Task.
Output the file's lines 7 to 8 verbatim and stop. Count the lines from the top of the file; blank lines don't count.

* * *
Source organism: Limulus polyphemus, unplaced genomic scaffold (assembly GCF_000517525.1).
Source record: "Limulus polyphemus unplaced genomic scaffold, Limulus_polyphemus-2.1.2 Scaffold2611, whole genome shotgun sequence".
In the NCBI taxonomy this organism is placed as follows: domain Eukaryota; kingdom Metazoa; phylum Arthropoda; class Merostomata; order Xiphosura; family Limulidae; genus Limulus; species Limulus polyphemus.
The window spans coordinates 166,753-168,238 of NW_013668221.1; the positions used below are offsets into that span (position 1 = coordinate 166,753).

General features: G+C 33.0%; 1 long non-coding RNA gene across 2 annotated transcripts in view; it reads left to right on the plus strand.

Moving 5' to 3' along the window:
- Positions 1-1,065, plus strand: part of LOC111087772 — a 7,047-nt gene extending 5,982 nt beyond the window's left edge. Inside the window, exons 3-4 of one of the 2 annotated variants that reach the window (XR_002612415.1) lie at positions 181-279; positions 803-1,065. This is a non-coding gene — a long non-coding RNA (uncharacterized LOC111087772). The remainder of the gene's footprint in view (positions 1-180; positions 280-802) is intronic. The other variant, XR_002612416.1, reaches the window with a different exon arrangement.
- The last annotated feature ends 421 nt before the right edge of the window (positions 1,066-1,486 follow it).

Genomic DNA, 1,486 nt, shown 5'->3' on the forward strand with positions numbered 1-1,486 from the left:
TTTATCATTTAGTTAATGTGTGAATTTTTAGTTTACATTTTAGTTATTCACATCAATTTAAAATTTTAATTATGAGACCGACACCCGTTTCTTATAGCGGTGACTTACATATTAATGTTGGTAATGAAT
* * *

- Positions 1-1,065, plus strand: part of LOC111087772 — a 7,047-nt gene extending 5,982 nt beyond the window's left edge. Inside the window, exons 3-4 of one of the 2 annotated variants that reach the window (XR_002612415.1) lie at positions 181-279; positions 803-1,065. This is a non-coding gene — a long non-coding RNA (uncharacterized LOC111087772). The remainder of the gene's footprint in view (positions 1-180; positions 280-802) is intronic. The other variant, XR_002612416.1, reaches the window with a different exon arrangement.
- The last annotated feature ends 421 nt before the right edge of the window (positions 1,066-1,486 follow it).